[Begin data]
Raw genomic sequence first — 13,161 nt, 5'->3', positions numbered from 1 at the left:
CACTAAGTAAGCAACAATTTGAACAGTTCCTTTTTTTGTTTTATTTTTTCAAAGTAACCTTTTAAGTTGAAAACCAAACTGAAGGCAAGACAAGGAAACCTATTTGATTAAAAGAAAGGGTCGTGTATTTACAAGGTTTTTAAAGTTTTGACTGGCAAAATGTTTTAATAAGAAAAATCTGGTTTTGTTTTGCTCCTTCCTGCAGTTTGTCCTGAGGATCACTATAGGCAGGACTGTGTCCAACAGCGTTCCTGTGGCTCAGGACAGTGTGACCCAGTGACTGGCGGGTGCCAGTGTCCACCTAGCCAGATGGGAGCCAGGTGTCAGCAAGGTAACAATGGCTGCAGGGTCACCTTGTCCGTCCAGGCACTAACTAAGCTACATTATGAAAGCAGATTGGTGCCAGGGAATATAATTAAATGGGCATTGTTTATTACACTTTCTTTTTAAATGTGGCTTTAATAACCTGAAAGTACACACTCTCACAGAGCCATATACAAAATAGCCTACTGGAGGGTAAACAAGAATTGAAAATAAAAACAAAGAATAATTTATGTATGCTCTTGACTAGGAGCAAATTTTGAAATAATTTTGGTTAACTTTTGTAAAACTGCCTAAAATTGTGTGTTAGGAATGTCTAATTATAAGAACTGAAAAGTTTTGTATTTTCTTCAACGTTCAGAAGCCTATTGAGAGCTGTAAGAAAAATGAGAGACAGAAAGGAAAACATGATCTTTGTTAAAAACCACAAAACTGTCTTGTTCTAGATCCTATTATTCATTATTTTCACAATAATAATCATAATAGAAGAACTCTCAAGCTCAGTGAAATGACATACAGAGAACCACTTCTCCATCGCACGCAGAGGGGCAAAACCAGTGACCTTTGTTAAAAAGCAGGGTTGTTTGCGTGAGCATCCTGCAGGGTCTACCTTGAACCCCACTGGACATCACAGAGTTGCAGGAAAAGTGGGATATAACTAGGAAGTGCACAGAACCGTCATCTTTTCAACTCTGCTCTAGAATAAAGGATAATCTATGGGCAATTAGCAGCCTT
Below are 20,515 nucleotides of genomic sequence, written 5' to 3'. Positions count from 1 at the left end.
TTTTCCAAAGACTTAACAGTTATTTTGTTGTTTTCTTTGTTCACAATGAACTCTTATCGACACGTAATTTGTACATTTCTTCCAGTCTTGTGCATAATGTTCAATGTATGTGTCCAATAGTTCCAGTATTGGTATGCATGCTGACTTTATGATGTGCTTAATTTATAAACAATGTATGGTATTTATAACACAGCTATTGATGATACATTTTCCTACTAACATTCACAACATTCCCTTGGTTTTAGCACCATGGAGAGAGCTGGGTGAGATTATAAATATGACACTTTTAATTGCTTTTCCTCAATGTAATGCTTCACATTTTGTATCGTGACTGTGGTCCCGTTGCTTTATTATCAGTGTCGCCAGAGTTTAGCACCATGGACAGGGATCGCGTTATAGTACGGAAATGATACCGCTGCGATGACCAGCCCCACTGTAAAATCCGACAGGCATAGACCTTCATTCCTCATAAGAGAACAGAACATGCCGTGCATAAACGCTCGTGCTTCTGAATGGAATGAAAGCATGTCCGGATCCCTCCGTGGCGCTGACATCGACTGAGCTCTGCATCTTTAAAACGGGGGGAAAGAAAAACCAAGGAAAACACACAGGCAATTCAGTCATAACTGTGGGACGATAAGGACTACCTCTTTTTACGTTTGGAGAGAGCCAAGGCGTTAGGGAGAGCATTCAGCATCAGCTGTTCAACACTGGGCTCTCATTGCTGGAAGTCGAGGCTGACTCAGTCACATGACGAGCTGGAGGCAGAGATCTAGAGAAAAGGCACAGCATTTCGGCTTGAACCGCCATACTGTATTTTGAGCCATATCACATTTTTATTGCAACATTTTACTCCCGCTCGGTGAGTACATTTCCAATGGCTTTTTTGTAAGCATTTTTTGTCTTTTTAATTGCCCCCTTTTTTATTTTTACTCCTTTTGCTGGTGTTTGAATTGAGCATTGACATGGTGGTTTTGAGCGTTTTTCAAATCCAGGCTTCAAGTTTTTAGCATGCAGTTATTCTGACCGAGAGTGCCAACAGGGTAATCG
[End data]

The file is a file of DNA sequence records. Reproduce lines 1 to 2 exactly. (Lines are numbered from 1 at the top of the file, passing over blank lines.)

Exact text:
Raw genomic sequence first — 13,161 nt, 5'->3', positions numbered from 1 at the left:
CACTAAGTAAGCAACAATTTGAACAGTTCCTTTTTTTGTTTTATTTTTTCAAAGTAACCTTTTAAGTTGAAAACCAAACTGAAGGCAAGACAAGGAAACCTATTTGATTAAAAGAAAGGGTCGTGTATTTACAAGGTTTTTAAAGTTTTGACTGGCAAAATGTTTTAATAAGAAAAATCTGGTTTTGTTTTGCTCCTTCCTGCAGTTTGTCCTGAGGATCACTATAGGCAGGACTGTGTCCAACAGCGTTCCTGTGGCTCAGGACAGTGTGACCCAGTGACTGGCGGGTGCCAGTGTCCACCTAGCCAGATGGGAGCCAGGTGTCAGCAAGGTAACAATGGCTGCAGGGTCACCTTGTCCGTCCAGGCACTAACTAAGCTACATTATGAAAGCAGATTGGTGCCAGGGAATATAATTAAATGGGCATTGTTTATTACACTTTCTTTTTAAATGTGGCTTTAATAACCTGAAAGTACACACTCTCACAGAGCCATATACAAAATAGCCTACTGGAGGGTAAACAAGAATTGAAAATAAAAACAAAGAATAATTTATGTATGCTCTTGACTAGGAGCAAATTTTGAAATAATTTTGGTTAACTTTTGTAAAACTGCCTAAAATTGTGTGTTAGGAATGTCTAATTATAAGAACTGAAAAGTTTTGTATTTTCTTCAACGTTCAGAAGCCTATTGAGAGCTGTAAGAAAAATGAGAGACAGAAAGGAAAACATGATCTTTGTTAAAAACCACAAAACTGTCTTGTTCTAGATCCTATTATTCATTATTTTCACAATAATAATCATAATAGAAGAACTCTCAAGCTCAGTGAAATGACATACAGAGAACCACTTCTCCATCGCACGCAGAGGGGCAAAACCAGTGACCTTTGTTAAAAAGCAGGGTTGTTTGCGTGAGCATCCTGCAGGGTCTACCTTGAACCCCACTGGACATCACAGAGTTGCAGGAAAAGTGGGATATAACTAGGAAGTGCACAGAACCGTCATCTTTTCAACTCTGCTCTAGAATAAAGGATAATCTATGGGCAATTAGCAGCCTT